In my past, I was asked to speak to vendors to sort out a costly business issue. The call included senior members at a former company (all men besides me). I began talking through my research, when I was interrupted by someone who commented that I shouldn’t “nag” the vendors to make my point. This prompted laughter from all on the call, completely deflating my morale. While I was still able to finish speaking, it was a defining moment in my career because it was finally clear that my contributions to the company weren’t appreciated. In that moment, I decided to move on.

Oftentimes, individuals go through experiences where they must make a similar decision. From my viewpoint, if you’re engaged, trying your hardest and producing quality work, but are not being seen or heard, you must evaluate if the leadership and work culture is a right fit for you.

D&I plans for 2020

Organizational diversity and inclusion (D&I) initiatives welcome employees’ unique traits. As a Paysafe D&I committee member, I believe that everyone deserves a voice. Those voices extend beyond women in business and include people with both visible and invisible characteristics like age, disability, race, sexual orientation and more.

My plans in 2020 are to elevate those around me by continuing to drive change and having the difficult conversations that may arise along the way.

Tara Wilson, SVP and General Manager at Paysafe’s Income Access is a 2019 Mercedes-Benz Emerging Leaders Top 100 Award Winner. She has been recognized as Canadian woman between the ages of 30 and 40 who has had successive leadership positions within her organizations and has proven a passion for learning and innovation.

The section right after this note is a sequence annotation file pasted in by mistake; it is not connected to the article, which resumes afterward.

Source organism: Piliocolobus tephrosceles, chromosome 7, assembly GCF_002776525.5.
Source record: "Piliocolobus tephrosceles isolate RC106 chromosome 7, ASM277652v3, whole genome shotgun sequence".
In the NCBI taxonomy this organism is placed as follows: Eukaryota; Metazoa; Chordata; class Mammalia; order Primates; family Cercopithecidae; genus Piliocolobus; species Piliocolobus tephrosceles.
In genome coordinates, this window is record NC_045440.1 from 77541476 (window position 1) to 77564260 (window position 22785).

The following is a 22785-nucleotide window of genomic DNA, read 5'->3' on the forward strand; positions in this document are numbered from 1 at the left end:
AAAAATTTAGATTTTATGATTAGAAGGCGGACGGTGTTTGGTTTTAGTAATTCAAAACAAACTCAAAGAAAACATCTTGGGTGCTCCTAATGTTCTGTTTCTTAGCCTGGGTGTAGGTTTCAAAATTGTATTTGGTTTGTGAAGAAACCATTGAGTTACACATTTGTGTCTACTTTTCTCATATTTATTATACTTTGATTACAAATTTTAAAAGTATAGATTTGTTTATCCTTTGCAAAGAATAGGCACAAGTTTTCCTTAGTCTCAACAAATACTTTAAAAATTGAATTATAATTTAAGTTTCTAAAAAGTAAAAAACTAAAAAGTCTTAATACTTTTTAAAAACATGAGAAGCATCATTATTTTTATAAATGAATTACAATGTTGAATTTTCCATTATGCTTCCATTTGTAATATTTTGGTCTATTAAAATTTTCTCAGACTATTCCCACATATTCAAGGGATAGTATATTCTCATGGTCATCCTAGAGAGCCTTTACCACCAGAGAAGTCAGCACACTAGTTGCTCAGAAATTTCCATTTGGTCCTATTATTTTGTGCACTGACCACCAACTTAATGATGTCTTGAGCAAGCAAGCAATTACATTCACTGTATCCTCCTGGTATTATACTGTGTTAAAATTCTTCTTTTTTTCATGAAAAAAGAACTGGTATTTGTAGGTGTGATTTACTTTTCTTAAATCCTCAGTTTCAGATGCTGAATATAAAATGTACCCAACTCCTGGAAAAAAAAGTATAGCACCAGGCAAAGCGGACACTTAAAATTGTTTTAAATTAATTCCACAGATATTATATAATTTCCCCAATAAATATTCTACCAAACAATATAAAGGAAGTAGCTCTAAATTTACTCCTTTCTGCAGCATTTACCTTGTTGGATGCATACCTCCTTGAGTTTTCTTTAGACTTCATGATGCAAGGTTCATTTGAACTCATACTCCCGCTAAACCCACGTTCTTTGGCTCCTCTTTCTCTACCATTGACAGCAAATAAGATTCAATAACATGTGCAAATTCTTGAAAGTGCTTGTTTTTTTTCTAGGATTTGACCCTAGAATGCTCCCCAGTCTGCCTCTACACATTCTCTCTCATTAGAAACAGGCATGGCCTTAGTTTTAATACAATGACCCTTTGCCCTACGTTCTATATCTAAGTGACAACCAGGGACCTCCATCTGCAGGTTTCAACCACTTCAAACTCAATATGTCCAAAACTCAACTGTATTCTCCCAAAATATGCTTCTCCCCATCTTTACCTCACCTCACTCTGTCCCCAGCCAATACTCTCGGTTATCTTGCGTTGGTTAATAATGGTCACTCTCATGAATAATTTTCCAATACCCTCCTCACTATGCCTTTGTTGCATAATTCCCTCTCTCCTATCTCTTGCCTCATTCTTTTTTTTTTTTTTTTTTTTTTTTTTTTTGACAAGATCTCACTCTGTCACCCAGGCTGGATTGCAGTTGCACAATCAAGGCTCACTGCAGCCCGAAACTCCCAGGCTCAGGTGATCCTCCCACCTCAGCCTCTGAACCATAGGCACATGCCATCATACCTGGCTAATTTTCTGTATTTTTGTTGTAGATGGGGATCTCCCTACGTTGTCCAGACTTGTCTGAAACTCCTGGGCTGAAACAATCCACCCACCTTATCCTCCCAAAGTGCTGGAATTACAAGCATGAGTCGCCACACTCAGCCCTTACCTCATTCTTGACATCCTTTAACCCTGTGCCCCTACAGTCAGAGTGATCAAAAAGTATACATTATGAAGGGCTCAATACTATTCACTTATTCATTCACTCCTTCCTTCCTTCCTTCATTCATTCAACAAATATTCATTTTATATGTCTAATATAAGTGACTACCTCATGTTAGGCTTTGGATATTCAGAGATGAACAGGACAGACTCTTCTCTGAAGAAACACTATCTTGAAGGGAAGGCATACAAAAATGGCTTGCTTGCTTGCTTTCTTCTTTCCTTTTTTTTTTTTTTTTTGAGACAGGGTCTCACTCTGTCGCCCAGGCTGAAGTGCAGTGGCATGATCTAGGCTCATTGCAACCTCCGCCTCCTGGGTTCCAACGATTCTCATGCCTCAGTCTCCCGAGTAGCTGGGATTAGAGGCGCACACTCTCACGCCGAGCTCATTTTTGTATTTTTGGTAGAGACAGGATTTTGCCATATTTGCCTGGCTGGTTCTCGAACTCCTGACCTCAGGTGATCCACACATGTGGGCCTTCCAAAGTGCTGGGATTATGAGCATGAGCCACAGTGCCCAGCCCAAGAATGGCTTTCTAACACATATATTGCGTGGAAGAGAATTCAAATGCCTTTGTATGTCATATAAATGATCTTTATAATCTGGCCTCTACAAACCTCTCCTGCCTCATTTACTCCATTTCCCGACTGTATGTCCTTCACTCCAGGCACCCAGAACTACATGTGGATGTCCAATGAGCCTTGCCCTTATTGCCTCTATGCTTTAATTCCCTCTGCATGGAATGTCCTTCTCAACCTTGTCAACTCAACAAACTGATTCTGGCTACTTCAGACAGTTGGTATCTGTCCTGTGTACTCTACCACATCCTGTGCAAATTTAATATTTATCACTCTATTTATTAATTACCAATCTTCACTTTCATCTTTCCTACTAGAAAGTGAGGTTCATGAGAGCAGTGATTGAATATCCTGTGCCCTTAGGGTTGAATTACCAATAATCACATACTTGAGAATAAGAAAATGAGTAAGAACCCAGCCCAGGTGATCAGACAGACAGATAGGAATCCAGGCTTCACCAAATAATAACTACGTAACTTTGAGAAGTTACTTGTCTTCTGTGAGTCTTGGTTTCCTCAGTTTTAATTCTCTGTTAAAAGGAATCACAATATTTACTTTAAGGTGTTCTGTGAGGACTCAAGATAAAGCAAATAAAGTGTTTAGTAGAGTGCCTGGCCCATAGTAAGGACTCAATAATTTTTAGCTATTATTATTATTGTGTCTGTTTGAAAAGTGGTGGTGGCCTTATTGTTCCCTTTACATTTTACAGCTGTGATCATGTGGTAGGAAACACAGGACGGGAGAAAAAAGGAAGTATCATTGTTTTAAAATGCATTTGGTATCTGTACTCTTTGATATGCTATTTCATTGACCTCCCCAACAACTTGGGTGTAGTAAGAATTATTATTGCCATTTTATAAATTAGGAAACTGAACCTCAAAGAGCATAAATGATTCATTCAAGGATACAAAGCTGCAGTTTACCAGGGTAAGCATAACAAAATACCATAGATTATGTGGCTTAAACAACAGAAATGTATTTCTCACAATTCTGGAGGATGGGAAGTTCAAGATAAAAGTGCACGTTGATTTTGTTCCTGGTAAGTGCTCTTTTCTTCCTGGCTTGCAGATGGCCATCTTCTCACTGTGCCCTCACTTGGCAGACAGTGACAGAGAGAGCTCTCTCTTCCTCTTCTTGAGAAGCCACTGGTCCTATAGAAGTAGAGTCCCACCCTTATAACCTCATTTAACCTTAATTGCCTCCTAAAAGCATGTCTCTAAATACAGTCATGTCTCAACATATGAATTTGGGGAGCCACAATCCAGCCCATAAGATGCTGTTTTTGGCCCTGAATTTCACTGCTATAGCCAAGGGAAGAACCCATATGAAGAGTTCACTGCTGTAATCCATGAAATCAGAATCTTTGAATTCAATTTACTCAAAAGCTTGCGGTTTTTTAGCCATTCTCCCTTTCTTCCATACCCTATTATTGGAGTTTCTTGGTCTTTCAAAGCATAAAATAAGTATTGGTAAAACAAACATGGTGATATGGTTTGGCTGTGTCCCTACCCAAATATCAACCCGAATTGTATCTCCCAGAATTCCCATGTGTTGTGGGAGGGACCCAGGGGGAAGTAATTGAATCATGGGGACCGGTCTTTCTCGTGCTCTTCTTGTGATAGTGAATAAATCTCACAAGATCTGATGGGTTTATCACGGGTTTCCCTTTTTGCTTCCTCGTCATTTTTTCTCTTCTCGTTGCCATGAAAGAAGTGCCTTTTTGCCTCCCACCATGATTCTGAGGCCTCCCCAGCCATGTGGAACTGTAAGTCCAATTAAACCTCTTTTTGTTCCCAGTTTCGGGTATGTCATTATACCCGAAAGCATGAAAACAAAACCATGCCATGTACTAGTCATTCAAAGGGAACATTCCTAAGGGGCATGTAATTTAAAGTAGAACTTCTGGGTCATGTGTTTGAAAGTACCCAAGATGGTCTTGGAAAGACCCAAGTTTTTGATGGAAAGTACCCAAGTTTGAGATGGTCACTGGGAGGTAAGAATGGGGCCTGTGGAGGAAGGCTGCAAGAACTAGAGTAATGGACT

2020 Top 100 Nominations are now open. Click here to learn more about Top 100 and nominate a powerful female or even yourself!


About Tara:

Tara Wilson, SVP and General Manager, Income Access (Paysafe Group)

Tara Wilson

2019 Canada’s Most Powerful Women: Top 100 Award Winner
Mercedes-Benz Emerging Leaders

Tara Wilson has almost two decades’ experience in the tech sphere and 16+ years’ expertise in operational leadership within the payments and marketing sectors.

Tara is both a mentor to others, helping them reach their maximum potential, and an advocate for Diversity & Inclusion, promoting the needs of women in the workplace and other frequently disempowered groups. In recognition of her achievements, Tara took home the 2018 Silver Stevie Award for Female Executive of the Year in Canada.

 

Why You’re More Powerful Than You Think

When you hear the word “power,” what comes to mind? If you had asked me this question a year ago, I would have said a CEO, a politician, perhaps even a social media influencer. But after being named one of Canada’s Top 100 Most Powerful Women, I have a very different perspective on power.

Last year when Accenture submitted my nomination for the award, I thought they got it wrong. Me, powerful? As Accenture’s Canada lead for inclusion and diversity, I was confident of my expertise, my relevance and a certain amount of influence. Powerful, however, was not a word I would have ever used to describe myself. Truthfully, it made me pretty uncomfortable.

So, what exactly does it mean to be powerful?

On Power

I asked my closest friends what power means to them. I heard a wide range of responses that can be boiled down to two categories:

  1. Legitimacy in a social structure such as a person’s position, status or rank. Powerful people have authority, agency and can effect change.
  2. Personal characteristics such as influence, credibility, discipline, confidence and respect from others.

My husband summarized it in four words – charisma, likeability, results and leadership. And then there’s the Wikipedia definition of power as “the capacity of an individual to influence the conduct (behaviour) of others.”